Electrophysiological Instabilities and Arrhythmia Onset

Our laboratory utilizes a hybrid approach of computational modeling and experiments to investigate biophysical mechanisms of electrophysiological instabilities and arrhythmia onset from the subcellular to organ level. Such instabilities are a main trigger of lethal cardiac arrhythmias.


One example of such an instability is ”alternans”, which at the cellular level, is characterized by a beat-to-beat alternation in membrane potential and intracellular calcium dynamics. Alternans, which manifests on the surface electrocardiogram as T-wave alternans, is a putative trigger of some types of reentrant arrhythmias. Two possible mechanisms have been proposed for alternans – either transmembrane ionic currents or intracellular calcium dynamics fail to cycle completely during one beat, due to insufficient time, leading to the beat-to-beat alternations characteristic of alternans. Importantly, because the voltage and intracellular calcium dynamics are bidirectionally coupled, alternans in one system will lead to secondary alternans in the other. Because of this coupling it is difficult to determine which mechanism is the main source of the instability. In our laboratory, we attempt to disentangle the contributions of voltage and calcium dynamics leading to cellular alternans via a hybrid approach combining a physiologically relevant spatially extended cell model combined with patch clamp and calcium fluorescence-imaging experiments in in vitro guinea pig left ventricular myocytes.

On the subcellular level, intracellular calcium dynamics can alternate out of phase. Using isolated guinea pig ventricular myocytes, we have been able to characterize the occurrence of subcellular alternans; i.e., alternans in calcium concentration alternating out of phase in adjacent regions of a myocyte. Our experimental data and the analysis with a computational model strongly suggest that the underlying mechanism is a dynamical pattern-forming instability. A movie showing this phenomenon is available here, and shown below. This movie shows 3-region (regions are notated by colored boxes in the movie and by the corresponding traces at left) subcellular alternans in one myocyte; towards the end of the movie, the subcellular alternans is replaced by whole-cell alternans.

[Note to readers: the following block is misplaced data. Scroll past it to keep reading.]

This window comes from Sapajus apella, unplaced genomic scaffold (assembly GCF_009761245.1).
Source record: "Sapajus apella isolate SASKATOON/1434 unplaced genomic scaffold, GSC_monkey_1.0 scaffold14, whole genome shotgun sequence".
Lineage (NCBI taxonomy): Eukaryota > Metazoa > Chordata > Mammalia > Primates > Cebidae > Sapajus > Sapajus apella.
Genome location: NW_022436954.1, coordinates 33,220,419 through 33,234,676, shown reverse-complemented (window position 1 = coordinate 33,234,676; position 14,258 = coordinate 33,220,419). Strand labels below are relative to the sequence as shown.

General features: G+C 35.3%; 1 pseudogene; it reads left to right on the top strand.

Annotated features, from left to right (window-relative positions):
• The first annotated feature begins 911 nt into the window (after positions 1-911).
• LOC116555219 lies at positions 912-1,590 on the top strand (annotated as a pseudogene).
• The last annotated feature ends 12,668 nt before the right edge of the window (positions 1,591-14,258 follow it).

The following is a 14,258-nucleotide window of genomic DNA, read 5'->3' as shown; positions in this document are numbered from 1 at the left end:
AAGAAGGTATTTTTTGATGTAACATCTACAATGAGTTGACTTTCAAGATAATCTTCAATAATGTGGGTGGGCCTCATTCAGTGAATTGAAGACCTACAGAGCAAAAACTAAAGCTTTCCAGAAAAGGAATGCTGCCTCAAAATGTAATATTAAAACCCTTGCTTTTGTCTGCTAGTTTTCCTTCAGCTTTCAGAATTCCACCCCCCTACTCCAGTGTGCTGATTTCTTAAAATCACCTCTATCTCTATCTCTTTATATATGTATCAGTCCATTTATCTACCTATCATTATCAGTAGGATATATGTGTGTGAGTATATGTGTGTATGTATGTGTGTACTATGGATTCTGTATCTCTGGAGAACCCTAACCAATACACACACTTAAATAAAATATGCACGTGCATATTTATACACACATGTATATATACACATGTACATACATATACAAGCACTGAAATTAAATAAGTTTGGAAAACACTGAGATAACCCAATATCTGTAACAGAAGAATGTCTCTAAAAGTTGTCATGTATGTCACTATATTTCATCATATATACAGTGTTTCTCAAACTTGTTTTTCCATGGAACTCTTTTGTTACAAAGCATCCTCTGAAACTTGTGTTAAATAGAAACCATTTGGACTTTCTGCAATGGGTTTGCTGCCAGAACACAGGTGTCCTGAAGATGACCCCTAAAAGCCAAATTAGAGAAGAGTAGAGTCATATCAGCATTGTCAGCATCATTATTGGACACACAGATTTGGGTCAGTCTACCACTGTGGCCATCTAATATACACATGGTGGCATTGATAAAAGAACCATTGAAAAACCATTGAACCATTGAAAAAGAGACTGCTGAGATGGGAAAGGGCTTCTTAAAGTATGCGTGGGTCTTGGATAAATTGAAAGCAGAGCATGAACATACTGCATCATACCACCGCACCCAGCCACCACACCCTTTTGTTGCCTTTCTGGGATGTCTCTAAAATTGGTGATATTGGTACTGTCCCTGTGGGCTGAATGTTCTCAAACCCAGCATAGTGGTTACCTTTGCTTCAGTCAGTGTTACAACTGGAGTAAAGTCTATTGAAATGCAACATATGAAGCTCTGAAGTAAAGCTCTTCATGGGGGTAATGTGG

1. “Characterizing the contribution of voltage- and calcium-dependent coupling to action potential stability: implications for repolarization alternans,” American Journal of Physiology293.4: H2109-H2118 (2007).
  2. “Feedback-control induced pattern formation in cardiac myocytes: a mathematical modeling study,” Journal of Theoretical Biology266: 408-418 (2010).
  3. “Dynamical mechanism for subcellular alternans in cardiac myocytes,” Circulation Research105: 335-342 (2009).

Phase-2 Reentry

Another instability example is “phase-2 reentry.” Phase 2 reentry occurs when electrotonic current propagates from sites of normal “notch-and-dome” cardiac action potentials (APs) to loss-of-dome abbreviated AP sites, causing abnormal reexcitation. The existence of two neighboring regions exhibiting these two different AP morphologies is believed to be sufficient for local reexcitation and development of phase-2 reentry. If sufficiently large and ill timed, the secondary activation associated with phase 2 reentry may initiate ventricular fibrillation and cause sudden cardiac death. We use a computational modeling approach to study this instability. One notable finding is that a main factor underlying phase 2 reentry is not the presence of two different stable morphologies in adjacent regions but rather unstable switching AP morphology within a significant subset of cells. Such work could help illuminate this unstable dynamic and point towards potential antiarrhthymia approaches.

  1. “Instability in action potential morphology underlies phase 2 reentry: A mathematical modeling study,” Heart Rhythm, 6.8: 1255